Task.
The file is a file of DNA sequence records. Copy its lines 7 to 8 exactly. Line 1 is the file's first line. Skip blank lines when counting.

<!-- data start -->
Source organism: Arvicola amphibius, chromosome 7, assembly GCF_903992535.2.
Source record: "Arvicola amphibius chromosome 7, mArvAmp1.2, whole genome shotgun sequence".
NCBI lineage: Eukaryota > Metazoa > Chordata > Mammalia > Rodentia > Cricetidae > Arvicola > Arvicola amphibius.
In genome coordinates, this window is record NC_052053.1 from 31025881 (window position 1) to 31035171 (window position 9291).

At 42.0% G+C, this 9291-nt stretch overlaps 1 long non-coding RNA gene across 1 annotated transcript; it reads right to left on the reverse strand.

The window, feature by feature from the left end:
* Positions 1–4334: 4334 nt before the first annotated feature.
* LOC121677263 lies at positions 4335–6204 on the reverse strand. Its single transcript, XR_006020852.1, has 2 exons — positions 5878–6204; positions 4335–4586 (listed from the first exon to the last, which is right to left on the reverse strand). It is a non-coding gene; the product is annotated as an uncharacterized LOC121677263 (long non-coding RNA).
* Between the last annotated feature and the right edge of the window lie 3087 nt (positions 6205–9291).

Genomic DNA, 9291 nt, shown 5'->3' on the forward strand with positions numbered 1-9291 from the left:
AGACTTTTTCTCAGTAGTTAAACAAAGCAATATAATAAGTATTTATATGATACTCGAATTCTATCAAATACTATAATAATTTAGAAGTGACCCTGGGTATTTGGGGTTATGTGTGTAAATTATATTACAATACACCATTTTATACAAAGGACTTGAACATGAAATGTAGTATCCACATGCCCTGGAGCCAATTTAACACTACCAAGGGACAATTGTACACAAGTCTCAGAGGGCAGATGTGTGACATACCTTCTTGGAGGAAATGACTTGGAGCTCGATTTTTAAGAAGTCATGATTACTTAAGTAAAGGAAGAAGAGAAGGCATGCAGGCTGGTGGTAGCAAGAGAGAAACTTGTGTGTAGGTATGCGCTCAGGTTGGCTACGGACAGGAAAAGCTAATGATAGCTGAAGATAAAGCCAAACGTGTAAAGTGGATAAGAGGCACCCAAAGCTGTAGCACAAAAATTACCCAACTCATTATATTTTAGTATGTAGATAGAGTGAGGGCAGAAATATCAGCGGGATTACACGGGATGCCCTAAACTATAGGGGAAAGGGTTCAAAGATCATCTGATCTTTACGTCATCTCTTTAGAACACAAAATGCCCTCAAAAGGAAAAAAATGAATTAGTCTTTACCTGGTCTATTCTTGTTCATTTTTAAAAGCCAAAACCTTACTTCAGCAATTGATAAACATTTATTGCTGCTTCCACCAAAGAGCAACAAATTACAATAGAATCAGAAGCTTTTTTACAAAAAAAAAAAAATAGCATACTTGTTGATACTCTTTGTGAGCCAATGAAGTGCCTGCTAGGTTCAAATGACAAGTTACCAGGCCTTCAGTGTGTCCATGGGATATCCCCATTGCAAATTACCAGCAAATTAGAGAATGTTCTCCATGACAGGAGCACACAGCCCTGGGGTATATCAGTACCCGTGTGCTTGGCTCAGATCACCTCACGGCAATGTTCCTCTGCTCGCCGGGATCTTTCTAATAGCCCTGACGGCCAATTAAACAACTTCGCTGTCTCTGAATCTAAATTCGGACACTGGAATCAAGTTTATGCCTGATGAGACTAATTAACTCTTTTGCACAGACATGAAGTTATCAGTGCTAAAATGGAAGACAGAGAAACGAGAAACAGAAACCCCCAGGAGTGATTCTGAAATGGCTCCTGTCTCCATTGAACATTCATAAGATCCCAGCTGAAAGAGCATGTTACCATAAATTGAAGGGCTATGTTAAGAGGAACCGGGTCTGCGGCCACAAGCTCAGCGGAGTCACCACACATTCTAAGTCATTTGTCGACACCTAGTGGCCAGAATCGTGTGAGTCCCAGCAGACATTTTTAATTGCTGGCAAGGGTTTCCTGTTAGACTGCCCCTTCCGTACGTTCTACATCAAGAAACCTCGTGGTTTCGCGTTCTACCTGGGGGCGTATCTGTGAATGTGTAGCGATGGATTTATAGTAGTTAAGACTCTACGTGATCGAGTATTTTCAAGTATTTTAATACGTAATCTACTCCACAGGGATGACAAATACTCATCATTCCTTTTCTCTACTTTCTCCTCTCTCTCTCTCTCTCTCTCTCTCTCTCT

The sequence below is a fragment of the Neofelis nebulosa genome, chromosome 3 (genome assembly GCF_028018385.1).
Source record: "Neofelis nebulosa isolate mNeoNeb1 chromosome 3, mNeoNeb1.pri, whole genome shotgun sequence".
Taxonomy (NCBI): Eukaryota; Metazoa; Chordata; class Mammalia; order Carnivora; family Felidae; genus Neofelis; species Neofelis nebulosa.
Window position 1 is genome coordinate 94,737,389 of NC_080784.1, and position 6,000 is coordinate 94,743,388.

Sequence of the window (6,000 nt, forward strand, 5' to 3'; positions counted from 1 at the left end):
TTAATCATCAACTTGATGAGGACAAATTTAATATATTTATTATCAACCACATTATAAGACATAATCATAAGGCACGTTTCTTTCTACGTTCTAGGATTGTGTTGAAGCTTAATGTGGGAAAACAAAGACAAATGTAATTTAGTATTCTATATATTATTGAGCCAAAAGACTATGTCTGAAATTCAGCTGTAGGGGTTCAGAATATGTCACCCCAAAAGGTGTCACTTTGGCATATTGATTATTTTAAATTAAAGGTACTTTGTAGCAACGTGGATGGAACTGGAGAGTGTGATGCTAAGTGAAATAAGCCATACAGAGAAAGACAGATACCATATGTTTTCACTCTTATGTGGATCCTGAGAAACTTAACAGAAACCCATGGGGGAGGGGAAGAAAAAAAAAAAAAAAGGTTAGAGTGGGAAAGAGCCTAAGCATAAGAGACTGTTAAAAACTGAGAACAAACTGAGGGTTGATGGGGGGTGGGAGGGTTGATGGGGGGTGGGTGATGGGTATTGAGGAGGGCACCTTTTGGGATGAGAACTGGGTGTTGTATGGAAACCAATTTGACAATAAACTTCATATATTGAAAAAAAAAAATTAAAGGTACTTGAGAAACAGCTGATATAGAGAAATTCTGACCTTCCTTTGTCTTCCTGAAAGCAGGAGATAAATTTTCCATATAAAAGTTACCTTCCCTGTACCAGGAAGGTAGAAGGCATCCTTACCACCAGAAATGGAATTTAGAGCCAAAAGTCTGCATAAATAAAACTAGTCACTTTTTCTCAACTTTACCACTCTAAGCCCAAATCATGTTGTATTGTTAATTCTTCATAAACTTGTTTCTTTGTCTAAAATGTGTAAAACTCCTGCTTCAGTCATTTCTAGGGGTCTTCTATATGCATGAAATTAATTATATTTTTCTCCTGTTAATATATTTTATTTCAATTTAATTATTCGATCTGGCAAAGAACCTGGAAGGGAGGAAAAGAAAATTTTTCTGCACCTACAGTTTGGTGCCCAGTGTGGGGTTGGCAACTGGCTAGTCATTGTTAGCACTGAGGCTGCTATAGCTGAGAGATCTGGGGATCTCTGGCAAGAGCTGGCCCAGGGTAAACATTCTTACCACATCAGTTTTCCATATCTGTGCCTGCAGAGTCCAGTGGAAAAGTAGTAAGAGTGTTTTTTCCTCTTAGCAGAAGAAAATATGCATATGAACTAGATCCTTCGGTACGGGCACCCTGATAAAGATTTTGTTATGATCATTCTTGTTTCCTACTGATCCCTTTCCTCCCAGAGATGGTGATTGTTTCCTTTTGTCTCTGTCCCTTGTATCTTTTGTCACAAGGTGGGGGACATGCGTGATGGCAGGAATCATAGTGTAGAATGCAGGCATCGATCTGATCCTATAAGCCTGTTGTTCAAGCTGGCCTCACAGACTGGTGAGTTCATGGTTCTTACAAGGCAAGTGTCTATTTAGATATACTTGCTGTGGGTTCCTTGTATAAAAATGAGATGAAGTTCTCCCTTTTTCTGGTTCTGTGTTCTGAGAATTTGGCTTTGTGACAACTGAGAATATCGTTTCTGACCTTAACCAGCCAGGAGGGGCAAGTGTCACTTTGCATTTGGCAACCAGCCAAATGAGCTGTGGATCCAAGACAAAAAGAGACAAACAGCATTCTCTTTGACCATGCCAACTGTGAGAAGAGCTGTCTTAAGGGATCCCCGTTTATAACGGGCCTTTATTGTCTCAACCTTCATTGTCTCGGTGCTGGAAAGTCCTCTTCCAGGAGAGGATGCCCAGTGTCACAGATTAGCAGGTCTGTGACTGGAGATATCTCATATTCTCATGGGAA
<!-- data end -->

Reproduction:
* Positions 1–4334: 4334 nt before the first annotated feature.
* LOC121677263 lies at positions 4335–6204 on the reverse strand. Its single transcript, XR_006020852.1, has 2 exons — positions 5878–6204; positions 4335–4586 (listed from the first exon to the last, which is right to left on the reverse strand). It is a non-coding gene; the product is annotated as an uncharacterized LOC121677263 (long non-coding RNA).